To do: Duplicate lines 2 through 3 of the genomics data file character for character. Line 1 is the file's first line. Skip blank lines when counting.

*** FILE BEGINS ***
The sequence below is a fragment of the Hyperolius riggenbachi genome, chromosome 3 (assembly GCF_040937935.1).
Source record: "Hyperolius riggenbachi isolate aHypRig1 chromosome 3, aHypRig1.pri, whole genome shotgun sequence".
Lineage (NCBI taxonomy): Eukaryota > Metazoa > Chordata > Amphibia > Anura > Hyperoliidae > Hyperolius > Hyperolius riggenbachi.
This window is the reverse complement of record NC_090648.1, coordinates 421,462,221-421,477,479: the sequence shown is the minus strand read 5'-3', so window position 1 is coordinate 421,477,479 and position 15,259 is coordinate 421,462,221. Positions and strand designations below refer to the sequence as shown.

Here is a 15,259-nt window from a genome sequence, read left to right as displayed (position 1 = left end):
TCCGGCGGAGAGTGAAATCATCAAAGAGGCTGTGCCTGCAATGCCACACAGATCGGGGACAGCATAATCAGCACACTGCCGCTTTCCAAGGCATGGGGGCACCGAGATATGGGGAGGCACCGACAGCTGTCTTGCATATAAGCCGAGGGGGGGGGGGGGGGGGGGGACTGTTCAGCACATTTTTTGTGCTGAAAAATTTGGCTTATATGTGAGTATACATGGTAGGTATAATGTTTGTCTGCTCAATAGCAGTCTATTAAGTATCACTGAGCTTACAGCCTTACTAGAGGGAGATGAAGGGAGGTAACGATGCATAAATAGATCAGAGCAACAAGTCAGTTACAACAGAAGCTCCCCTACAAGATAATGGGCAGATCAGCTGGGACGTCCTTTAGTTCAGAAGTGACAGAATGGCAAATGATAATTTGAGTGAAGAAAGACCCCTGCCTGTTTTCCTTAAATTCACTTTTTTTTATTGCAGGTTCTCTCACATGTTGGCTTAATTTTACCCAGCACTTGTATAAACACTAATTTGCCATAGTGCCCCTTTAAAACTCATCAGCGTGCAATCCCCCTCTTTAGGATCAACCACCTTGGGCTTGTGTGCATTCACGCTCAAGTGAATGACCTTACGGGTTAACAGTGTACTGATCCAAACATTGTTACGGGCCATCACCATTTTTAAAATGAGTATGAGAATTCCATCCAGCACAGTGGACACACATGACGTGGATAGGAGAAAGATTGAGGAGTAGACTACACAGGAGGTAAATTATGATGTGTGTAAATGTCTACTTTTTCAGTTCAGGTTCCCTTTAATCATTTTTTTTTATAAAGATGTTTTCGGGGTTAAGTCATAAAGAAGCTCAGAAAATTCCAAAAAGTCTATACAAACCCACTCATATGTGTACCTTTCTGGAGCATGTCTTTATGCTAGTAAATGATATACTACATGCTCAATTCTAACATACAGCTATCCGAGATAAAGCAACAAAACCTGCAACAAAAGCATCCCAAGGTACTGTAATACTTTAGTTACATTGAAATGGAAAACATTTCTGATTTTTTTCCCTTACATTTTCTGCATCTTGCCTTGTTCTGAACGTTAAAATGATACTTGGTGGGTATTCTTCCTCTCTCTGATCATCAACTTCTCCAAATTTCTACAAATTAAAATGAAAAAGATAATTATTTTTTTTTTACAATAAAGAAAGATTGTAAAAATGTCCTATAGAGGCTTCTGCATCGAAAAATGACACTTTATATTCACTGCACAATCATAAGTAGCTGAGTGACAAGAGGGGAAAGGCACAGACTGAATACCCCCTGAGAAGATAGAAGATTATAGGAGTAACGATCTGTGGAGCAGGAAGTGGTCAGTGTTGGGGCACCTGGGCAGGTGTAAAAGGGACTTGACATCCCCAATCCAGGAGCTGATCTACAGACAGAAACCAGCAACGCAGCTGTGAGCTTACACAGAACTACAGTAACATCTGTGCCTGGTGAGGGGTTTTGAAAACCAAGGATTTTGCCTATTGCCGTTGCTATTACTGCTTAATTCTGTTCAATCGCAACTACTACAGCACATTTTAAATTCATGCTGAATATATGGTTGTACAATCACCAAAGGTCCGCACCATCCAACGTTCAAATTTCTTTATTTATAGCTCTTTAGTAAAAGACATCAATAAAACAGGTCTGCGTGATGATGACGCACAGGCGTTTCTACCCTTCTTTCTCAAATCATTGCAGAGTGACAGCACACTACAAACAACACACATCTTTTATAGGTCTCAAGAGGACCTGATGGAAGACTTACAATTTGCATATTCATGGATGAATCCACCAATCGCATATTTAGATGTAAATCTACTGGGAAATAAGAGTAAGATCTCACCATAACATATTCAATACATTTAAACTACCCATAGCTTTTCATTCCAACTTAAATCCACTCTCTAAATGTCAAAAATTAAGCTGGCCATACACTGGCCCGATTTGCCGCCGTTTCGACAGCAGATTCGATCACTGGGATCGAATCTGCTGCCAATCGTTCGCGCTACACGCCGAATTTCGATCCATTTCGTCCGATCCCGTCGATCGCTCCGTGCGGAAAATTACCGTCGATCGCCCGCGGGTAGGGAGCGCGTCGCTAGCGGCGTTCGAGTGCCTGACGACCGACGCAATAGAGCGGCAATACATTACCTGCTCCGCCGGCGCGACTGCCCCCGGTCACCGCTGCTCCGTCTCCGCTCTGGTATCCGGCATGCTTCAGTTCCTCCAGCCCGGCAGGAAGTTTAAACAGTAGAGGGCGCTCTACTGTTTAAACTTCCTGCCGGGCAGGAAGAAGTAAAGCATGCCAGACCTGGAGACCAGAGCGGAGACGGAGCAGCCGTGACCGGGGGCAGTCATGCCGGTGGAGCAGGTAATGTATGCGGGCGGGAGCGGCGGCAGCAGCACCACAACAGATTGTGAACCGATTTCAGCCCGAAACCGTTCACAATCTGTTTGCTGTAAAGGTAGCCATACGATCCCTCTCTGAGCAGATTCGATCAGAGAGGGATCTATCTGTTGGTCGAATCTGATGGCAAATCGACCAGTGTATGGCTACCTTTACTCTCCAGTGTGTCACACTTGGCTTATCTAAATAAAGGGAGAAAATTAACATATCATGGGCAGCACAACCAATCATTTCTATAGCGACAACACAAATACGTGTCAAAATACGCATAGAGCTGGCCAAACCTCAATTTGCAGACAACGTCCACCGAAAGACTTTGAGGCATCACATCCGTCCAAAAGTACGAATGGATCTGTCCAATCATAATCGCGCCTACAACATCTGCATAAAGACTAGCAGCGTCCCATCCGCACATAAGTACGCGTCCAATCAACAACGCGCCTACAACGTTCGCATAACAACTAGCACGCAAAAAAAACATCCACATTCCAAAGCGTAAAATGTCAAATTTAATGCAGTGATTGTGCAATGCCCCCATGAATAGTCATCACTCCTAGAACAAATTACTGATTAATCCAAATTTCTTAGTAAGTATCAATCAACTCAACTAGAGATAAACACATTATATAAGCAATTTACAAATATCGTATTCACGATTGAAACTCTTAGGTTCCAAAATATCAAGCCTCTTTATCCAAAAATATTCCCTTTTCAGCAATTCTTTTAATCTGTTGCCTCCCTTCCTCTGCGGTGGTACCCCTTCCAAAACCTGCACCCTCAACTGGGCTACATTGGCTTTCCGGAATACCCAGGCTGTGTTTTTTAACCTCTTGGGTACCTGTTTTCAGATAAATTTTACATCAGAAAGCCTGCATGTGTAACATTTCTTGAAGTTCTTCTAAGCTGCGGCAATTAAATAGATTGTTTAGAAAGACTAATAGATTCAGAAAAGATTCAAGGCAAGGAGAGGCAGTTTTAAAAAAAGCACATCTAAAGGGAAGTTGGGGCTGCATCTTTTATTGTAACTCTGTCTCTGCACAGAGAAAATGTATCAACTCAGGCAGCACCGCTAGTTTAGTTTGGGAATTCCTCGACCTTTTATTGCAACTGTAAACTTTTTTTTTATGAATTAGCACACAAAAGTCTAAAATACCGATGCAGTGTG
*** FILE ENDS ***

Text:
Source record: "Hyperolius riggenbachi isolate aHypRig1 chromosome 3, aHypRig1.pri, whole genome shotgun sequence".
Lineage (NCBI taxonomy): Eukaryota > Metazoa > Chordata > Amphibia > Anura > Hyperoliidae > Hyperolius > Hyperolius riggenbachi.